Doctrinal Standard #29
- Q. How are we made to take part in the redemption Christ bought?
- A. We take part in the redemption Christ bought when the Holy Spirit effectively applies it to us.
- “Not everyone who says to me, ‘Lord, Lord,’ will enter the kingdom of heaven, but the one who does the will of my Father who is in heaven” (Matthew 7:21, ESV).
- Study Passage: Hebrews 5:11-6:12
- Support Passages: Matthew 7:15-23, 13:1-23,; Romans 2:17-3:8, 11:1-10; I Corinthians 2:1-16; II Timothy 2:14-21; Titus 3:4-7
- Bible Story: Acts 5:1-11
- The London Baptist Confession of Faith of 1689 provides a thorough and well-balanced explanation between the effectiveness of God’s salvation in the lives of believers and the responsibility to “work out your own salvation with fear and trembling” (Philippians 2:12).
- LBC 18.1 “Although temporary believers, and other unregenerate men, may vainly deceive themselves with false hopes and carnal presumptions that [in an unspiritual way they take it for granted] they are in the favour of God and in a state of salvation, such a hope on their part will perish [die away]. Yet those who truly believe in the Lord Jesus, and love Him in sincerity, and who endeavour to walk in all good conscience before Him, may be certainly assured in this life that they are in the state of grace, and may rejoice in the hope of the glory of God. And such a hope shall never make them ashamed. [It will never disappoint them or let them down, for God will bless them, hear their prayers, and finally take them to glory.]”
- LBC 18.2 “This assurance is not merely a conjectural persuasion nor even a probable persuasion [something supposed to be true on slender grounds] based upon a fallible hope. It is an infallible assurance of faith founded on the blood and righteousness of Christ revealed in the Gospel. [It is based on a historical act of the Savior of the world.] It is also founded upon the inward evidence of those graces of the Spirit [marks or evidence of grace] in connection with definite promises made in the Scriptures, and also on the testimony [evidence] of the Spirit of adoption who witnesses with our spirits that we are the children of God [a felt, spiritual assurance], and who uses the experience of assurance to keep our hearts both humble and holy.”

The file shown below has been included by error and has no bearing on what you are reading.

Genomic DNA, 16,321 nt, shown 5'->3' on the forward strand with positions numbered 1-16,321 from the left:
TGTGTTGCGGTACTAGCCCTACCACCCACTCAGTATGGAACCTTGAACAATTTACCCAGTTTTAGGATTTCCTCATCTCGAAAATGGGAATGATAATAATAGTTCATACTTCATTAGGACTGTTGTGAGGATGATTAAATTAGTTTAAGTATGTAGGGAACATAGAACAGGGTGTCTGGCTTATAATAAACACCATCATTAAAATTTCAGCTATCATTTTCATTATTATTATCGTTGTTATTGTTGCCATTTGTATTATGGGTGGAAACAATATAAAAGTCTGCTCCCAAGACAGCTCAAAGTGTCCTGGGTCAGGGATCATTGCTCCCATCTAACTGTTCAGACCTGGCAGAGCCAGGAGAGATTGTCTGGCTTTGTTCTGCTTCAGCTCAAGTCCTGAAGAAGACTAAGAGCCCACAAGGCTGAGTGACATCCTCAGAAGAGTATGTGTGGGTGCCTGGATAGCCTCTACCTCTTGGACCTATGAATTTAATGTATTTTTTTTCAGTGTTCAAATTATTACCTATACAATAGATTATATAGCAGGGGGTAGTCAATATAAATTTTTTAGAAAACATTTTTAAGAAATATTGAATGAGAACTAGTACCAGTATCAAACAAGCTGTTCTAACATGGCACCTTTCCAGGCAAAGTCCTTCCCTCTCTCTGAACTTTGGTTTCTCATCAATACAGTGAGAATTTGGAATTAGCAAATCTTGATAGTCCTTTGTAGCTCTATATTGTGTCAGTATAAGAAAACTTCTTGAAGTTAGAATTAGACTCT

- LBC 18.3 “This infallible assurance is not so joined to the essence of faith that it is an automatic and inevitable experience. A true believer may wait long and fight with many difficulties before he becomes a partaker of it. Yet, being enabled by the spirit to know the things which are freely given to him by God, he may, without any extraordinary revelation attain this assurance by using the means of grace in the right way. Therefore it is the duty of every one to give the utmost diligence to make his calling and election sure, so that his heart may be enlarged in peace and joy in the Holy Spirit, in love and thankfulness to God, and in strength and cheerfulness for carrying out the duties of obedience. These duties are the natural fruits of assurance, for it is far from inclining men to slackness.”
- LBC 18.4 “True believers may have the assurance of their salvation in various ways shaken, diminished, or intermitted [suspended for a time]. This may be because of their negligence in preserving it, or by their falling into some special sin which wounds the conscience and grieves the Spirit, or by some sudden or forceful temptation, or by God’s withdrawing the light of His countenance, and causing even those who fear Him to walk in darkness and to have no light. Yet, [whatever the cause or duration of the impairment of assurance] believers are never left without the seed of God [essential spiritual identity] and life of faith [that hold on eternal values], that love of Christ and the brethren that sincerity of heart and that conscience about their spiritual duty. Out of these things, by the operation of the Spirit, their assurance can in due time be revived, and in the meantime the presence of these graces preserves them from utter despair.” 
- Who is the author of our salvation?
- How does the Holy Spirit help us with our salvation?
- How can we know if we are saved?
- Philippians 2:12 says, “therefore, my beloved, as you have always obeyed, not as in my presence only, but now much more in my absence, work out your own salvation with fear and trembling.” What does this mean?
- Why should we be both confident yet cautious with our salvation?
 Masters, Peter (1982). The Baptist Confession of Faith 1689 – Notes by Peter Masters. Ashland, Ohio, USA; BookMasters, Inc.